23 October 2014 | 17 Comments
In this series, I highlight some of the interesting choices current Kickstarter creators have made regarding their project’s reward levels, stretch goals, and overall campaign design (the projects themselves, not the content or product). This isn’t meant as an endorsement of these projects (these creators did not ask for me to promote their work–I disregard all such requests); rather, I’m looking for unique elements of projects that might inspire other creators to do the same (or do the opposite, in some cases).
1. The Beer Hammer: a longer project video that works, an effective gif, Christmas delivery as an early bird reward, and an economically interesting personal touch
I could write a whole post about what this project does well, but instead I’ll try to summarize it below:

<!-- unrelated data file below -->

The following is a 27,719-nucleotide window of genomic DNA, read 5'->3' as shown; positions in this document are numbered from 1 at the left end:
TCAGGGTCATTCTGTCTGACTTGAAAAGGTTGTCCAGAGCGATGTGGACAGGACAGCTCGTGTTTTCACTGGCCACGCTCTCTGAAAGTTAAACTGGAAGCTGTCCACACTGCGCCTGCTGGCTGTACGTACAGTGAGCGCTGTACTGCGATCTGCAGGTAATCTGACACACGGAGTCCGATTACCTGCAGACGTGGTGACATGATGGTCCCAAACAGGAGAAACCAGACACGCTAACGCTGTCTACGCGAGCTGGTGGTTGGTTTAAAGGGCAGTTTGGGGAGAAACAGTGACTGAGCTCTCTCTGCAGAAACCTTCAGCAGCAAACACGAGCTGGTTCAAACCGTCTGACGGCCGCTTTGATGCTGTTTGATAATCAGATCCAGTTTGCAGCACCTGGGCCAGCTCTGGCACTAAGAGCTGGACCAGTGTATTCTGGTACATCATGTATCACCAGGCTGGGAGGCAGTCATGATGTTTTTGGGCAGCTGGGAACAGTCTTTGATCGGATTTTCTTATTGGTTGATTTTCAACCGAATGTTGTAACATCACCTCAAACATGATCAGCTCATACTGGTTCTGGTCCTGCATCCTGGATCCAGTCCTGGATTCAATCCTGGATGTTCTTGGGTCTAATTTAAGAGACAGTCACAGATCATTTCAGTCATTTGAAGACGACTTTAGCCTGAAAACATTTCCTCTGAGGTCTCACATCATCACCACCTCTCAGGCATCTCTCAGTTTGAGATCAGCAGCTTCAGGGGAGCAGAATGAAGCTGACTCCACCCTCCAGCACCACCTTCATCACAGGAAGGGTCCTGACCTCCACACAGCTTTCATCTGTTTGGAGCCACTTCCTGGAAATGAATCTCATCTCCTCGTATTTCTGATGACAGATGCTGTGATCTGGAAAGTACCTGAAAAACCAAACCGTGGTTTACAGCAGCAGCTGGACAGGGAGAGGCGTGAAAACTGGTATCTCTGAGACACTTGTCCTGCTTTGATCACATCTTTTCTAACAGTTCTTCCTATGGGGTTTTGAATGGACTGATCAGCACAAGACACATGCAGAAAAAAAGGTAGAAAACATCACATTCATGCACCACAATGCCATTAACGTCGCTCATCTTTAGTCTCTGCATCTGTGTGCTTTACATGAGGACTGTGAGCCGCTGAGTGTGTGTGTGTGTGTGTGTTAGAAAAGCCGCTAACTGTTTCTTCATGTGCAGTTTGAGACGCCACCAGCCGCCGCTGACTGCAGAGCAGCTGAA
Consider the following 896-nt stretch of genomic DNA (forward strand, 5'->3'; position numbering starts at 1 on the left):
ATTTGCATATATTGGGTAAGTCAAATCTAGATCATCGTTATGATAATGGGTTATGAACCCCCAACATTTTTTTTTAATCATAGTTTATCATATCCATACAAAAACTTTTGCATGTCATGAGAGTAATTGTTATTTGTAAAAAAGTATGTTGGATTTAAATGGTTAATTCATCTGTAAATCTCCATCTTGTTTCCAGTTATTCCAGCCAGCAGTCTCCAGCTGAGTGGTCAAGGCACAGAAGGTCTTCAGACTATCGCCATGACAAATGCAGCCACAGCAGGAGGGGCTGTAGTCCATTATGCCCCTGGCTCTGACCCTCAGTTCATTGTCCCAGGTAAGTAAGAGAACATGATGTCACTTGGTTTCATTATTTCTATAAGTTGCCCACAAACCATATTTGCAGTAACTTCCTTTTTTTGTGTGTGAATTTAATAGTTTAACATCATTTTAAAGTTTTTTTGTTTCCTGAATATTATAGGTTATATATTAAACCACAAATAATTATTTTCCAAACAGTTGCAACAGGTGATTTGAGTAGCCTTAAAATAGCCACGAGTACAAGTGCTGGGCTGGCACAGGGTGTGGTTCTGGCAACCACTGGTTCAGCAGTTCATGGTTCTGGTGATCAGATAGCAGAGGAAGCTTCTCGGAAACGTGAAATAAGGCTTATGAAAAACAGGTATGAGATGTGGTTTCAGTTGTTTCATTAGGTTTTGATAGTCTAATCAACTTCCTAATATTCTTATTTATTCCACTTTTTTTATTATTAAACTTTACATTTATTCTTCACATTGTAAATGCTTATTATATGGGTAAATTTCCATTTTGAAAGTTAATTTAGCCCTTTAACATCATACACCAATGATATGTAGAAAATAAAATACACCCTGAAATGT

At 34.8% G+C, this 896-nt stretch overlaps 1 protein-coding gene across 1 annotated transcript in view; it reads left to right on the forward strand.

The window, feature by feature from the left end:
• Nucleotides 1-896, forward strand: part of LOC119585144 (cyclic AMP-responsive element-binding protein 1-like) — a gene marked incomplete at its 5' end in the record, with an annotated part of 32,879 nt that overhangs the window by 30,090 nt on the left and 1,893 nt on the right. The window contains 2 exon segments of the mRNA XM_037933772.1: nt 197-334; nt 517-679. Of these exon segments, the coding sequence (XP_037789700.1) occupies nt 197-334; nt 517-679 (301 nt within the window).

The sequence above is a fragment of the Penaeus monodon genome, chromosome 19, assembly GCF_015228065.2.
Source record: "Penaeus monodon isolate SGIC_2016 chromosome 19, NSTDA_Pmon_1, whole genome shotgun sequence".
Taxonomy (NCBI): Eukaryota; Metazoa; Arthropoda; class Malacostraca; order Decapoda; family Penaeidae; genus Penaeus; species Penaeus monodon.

- Long Video: The video for the Beer Hammer clocks in at 4:30, which is well over the 2-minute threshold I recommend. However, there’s an exception to every rule. This video tells the story of the Beer Hammer in a way that compels you to back it.
- An Effective Gif: I very rarely like the use of gifs of Kickstarter pages because they make the text around them really hard to focus on, but in this case, the gift shows the simplicity and cool-factor of the Beer Hammer in use better than a static image could.
- Christmas Delivery Early Bird Reward: Instead of using price as an early bird reward (which I con’t recommend), the Beer Hammer used Christmas delivery as an incentive for backers to act now. The price is exactly the same either way. In the context of a product like this that is made one at a time, it makes perfect sense for some backers to get theirs before others.